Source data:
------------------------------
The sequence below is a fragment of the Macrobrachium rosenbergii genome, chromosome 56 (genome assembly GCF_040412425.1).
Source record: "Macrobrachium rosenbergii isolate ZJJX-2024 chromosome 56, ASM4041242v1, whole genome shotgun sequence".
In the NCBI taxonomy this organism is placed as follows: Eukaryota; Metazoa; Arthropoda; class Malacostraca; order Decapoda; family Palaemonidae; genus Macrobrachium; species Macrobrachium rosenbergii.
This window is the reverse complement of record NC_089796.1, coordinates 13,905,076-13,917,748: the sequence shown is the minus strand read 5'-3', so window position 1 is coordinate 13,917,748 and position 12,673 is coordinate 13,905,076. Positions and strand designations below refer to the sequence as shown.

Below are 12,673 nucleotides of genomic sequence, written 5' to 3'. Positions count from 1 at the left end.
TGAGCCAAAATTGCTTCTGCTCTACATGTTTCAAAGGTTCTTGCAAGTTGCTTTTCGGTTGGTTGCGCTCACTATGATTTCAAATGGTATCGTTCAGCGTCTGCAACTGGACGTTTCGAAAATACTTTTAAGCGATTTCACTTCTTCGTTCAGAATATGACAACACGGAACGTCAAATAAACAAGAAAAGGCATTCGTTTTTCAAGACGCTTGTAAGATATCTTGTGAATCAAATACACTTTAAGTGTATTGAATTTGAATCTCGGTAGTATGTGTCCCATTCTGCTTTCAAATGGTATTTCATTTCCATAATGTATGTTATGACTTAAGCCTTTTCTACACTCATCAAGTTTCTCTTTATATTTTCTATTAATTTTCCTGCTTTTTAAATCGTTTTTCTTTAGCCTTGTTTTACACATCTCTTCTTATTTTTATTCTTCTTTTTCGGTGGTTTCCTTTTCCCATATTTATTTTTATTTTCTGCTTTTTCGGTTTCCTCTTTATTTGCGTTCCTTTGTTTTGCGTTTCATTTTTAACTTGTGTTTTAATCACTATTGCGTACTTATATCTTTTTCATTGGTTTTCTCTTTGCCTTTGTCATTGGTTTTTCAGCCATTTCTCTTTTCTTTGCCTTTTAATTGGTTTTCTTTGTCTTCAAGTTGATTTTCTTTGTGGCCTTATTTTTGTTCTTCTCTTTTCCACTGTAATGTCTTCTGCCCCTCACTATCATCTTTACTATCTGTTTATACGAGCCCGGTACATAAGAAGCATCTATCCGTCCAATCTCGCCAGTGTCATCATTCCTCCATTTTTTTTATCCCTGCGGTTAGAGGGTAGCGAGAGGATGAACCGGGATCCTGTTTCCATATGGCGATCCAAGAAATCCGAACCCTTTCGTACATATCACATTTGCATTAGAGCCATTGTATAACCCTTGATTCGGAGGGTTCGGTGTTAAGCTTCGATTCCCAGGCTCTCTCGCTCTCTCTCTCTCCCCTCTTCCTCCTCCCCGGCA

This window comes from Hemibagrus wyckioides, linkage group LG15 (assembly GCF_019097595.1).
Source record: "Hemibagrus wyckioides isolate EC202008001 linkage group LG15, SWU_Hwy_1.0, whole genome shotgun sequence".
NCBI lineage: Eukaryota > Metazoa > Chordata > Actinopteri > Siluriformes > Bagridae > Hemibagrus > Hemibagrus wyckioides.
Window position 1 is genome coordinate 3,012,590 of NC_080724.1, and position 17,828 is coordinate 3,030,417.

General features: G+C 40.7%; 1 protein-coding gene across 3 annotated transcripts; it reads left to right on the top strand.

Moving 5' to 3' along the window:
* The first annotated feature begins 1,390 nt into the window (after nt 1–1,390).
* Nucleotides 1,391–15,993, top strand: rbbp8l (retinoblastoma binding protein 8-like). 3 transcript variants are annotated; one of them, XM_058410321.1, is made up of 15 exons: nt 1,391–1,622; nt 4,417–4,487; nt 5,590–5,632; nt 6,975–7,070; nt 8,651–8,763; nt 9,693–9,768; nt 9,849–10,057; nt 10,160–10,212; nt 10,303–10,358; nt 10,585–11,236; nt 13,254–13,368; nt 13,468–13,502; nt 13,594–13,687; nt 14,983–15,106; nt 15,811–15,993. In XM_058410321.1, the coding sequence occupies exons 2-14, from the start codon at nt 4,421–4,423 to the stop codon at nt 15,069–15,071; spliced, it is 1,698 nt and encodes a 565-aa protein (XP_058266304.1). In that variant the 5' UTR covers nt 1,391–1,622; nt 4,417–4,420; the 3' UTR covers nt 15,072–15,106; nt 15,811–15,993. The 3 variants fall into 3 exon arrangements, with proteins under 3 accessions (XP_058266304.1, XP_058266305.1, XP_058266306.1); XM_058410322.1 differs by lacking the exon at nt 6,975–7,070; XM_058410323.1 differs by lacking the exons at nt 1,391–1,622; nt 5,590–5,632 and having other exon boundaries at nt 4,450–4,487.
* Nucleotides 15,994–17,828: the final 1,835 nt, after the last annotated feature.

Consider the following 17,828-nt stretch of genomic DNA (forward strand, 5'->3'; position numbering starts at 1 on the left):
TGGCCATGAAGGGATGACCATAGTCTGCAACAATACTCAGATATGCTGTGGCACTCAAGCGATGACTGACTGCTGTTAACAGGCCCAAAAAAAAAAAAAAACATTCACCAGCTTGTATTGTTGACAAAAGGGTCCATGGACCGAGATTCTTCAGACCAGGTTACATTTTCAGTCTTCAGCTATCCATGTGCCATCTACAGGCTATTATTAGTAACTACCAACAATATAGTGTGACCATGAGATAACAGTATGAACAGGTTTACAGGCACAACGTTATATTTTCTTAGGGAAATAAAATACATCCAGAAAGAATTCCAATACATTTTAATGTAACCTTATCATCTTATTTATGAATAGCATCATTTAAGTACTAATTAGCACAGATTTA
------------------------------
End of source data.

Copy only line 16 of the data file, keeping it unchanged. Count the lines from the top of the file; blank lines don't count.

Consider the following 17,828-nt stretch of genomic DNA (forward strand, 5'->3'; position numbering starts at 1 on the left):